The government has said that it wants to open international travel corridors - so called "air bridges" to allow citizens from certain countries to travel without the need to quarantine. 

6. Can we ask our staff to continue to work during quarantine?

That will depend on whether they can work from home and you are happy for them to do so. However, if they can't work from home, you must not ask them to return to their workplace and must immediately send them home if they turn up. 

Anyone who doesn't self isolate, will commit a criminal offence and can be fined £1,000.

7. Do we have to pay anyone who has to self quarantine?

In most cases, if someone cannot return to work (and can't work from home) they aren't entitled to be paid. However, if you've sent someone abroad for business purposes, they'll be very miffed (and could resign and claim constructive unfair dismissal) if you don't pay them - even if they can't work properly from home when they get back.  

Anyone who self quarantines and does not have coronavirus symptoms isn't entitled to SSP. Therefore, as things currently stand, if one of your employees decides to take a punt on going abroad on holiday, they would have to take two weeks unpaid leave on their return (unless they take additional paid holiday) which would be prohibitively expensive for many people.

8. Can we tell staff not to go abroad on holiday?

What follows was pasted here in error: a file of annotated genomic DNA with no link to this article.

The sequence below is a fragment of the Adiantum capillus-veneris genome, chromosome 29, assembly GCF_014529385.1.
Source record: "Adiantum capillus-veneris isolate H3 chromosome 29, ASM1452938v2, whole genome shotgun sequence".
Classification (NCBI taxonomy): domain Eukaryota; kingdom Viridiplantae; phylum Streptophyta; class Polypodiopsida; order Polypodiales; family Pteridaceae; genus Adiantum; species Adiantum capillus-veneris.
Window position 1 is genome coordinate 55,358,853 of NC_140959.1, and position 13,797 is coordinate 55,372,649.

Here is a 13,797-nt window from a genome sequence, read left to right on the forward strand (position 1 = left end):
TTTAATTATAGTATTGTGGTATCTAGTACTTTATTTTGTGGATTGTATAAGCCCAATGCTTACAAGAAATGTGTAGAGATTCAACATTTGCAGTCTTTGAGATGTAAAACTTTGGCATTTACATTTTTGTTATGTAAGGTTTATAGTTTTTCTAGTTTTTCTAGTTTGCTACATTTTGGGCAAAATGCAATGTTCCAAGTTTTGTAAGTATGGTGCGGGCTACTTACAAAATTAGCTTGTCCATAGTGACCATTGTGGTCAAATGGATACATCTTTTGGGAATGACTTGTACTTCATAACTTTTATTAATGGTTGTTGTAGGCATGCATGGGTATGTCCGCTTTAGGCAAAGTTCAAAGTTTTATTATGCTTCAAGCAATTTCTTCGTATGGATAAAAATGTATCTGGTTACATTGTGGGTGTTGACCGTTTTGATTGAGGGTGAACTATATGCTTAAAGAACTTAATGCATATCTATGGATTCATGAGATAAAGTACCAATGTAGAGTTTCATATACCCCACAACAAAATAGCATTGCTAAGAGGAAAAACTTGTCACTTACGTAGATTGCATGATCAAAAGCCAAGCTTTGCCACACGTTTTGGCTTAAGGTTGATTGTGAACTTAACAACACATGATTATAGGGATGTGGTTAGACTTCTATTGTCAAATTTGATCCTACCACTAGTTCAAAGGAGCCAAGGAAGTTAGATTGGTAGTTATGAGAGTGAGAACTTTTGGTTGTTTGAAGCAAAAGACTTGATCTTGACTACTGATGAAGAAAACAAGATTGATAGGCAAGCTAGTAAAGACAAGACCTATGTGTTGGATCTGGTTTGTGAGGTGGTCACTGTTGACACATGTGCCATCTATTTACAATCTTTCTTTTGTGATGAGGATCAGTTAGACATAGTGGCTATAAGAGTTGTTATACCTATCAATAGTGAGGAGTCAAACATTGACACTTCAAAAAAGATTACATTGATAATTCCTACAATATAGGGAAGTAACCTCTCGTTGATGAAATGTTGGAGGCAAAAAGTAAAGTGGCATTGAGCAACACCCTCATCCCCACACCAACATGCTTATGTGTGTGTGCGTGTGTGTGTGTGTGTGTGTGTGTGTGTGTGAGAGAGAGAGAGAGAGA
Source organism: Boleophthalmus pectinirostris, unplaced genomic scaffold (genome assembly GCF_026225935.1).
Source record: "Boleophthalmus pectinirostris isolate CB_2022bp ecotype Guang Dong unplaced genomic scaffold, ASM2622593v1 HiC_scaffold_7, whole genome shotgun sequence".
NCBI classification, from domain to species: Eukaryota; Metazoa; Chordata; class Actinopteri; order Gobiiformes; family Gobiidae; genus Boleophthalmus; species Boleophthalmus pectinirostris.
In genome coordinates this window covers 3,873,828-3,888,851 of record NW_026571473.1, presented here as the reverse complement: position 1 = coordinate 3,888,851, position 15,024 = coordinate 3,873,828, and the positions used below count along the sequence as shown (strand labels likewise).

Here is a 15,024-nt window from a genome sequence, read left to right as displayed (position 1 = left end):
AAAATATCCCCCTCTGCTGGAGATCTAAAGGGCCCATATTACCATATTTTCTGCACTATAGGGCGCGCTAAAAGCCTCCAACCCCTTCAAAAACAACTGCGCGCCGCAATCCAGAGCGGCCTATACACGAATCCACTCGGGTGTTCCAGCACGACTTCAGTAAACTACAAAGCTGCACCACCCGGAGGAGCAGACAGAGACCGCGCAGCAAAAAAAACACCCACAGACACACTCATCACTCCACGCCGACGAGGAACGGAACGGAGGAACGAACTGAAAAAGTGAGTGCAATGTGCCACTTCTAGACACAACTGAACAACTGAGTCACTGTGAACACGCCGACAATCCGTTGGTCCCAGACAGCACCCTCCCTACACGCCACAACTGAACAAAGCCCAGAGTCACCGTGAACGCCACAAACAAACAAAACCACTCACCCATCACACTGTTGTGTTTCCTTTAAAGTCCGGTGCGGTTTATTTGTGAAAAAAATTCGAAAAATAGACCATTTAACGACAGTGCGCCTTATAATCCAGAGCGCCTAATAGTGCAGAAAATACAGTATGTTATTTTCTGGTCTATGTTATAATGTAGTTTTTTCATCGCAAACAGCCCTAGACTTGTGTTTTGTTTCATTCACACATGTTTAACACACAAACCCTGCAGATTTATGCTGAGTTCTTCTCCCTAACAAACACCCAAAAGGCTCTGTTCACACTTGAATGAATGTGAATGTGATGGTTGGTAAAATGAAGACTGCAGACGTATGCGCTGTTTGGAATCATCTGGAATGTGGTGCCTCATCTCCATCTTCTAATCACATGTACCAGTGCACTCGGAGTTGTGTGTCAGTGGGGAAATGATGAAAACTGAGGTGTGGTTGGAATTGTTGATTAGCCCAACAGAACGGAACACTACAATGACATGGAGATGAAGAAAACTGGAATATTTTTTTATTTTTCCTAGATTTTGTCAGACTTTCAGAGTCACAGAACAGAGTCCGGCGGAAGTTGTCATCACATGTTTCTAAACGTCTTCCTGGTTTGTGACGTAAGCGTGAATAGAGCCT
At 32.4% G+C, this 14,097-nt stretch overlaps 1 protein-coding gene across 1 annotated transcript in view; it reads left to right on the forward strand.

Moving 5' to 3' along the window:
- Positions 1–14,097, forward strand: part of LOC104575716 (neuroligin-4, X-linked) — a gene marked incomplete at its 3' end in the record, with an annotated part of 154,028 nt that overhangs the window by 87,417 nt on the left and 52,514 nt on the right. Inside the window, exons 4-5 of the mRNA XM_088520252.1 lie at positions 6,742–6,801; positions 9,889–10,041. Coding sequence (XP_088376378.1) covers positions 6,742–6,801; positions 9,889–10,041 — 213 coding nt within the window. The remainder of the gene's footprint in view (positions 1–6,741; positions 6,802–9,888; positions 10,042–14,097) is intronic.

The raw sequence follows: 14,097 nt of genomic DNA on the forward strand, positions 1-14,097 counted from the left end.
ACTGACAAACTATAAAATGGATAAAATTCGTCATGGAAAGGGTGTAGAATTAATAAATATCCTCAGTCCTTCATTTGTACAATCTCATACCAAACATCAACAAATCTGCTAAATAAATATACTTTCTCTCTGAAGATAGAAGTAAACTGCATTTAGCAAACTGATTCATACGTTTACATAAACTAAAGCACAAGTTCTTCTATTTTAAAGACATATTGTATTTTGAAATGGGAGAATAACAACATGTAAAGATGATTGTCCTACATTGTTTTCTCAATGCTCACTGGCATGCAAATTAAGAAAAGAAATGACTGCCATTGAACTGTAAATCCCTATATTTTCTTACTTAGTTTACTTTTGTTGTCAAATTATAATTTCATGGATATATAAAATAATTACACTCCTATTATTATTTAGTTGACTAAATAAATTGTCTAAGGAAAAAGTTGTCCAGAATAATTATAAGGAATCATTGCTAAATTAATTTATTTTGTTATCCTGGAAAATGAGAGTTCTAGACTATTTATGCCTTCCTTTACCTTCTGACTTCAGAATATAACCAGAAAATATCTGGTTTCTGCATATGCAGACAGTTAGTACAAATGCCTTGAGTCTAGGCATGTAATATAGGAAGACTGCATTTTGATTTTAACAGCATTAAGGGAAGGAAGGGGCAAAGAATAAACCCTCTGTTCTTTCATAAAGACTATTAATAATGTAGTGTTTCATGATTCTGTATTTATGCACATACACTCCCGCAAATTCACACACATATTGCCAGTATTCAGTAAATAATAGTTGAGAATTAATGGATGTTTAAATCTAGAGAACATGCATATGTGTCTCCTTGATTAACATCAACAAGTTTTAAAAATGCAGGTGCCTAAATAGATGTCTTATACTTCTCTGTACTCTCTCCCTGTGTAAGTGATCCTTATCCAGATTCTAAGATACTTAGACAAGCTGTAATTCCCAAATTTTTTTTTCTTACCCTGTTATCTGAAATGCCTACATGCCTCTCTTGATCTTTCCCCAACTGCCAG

You can't normally dictate what your employees do in their own time, much less tell them where they can go on holiday. But you can discourage them from going on holiday abroad by making it clear they will have to follow quarantine advice and won't be paid during this time. Bear in mind though, that some people will have booked their holidays pre-lockdown and may decide to go if they can, even if they have to quarantine afterwards.

9. Can we cancel holiday leave we’ve already authorised to prevent staff travelling abroad?

In most cases, yes – but there are some risks attached. If the contract of employment or your holiday policy sets out how to cancel holiday, you must follow that. If there are no express provisions, the Working Time Regulations provide a mechanism for employers to cancel leave. Under Regulation 15(2)(b) you must give as much notice as the leave you want to cancel. Therefore, you if want to cancel two weeks’ leave you have to give two weeks’ written notice. You’ll need to explain to your staff why you have cancelled their holiday and tell them when and how they can re-book. 

Cancelling holiday at short notice is likely to be unpopular. If workers have made travel or other plans they may ask you to compensate them for any cancellation charges they incur. They could also argue that you are acting unreasonably and are in breach of the implied term of mutual trust and confidence, which gives them the right to resign and claim constructive dismissal (they’ll need two years’ service). 

10. How long will the rules remain in place?

The government has said that it will review these rules around 29 June. A number of airlines have launched a legal challenge against the policy and have argued that quarantine measures for travellers are more stringent than those applied to people who actually have coronavirus.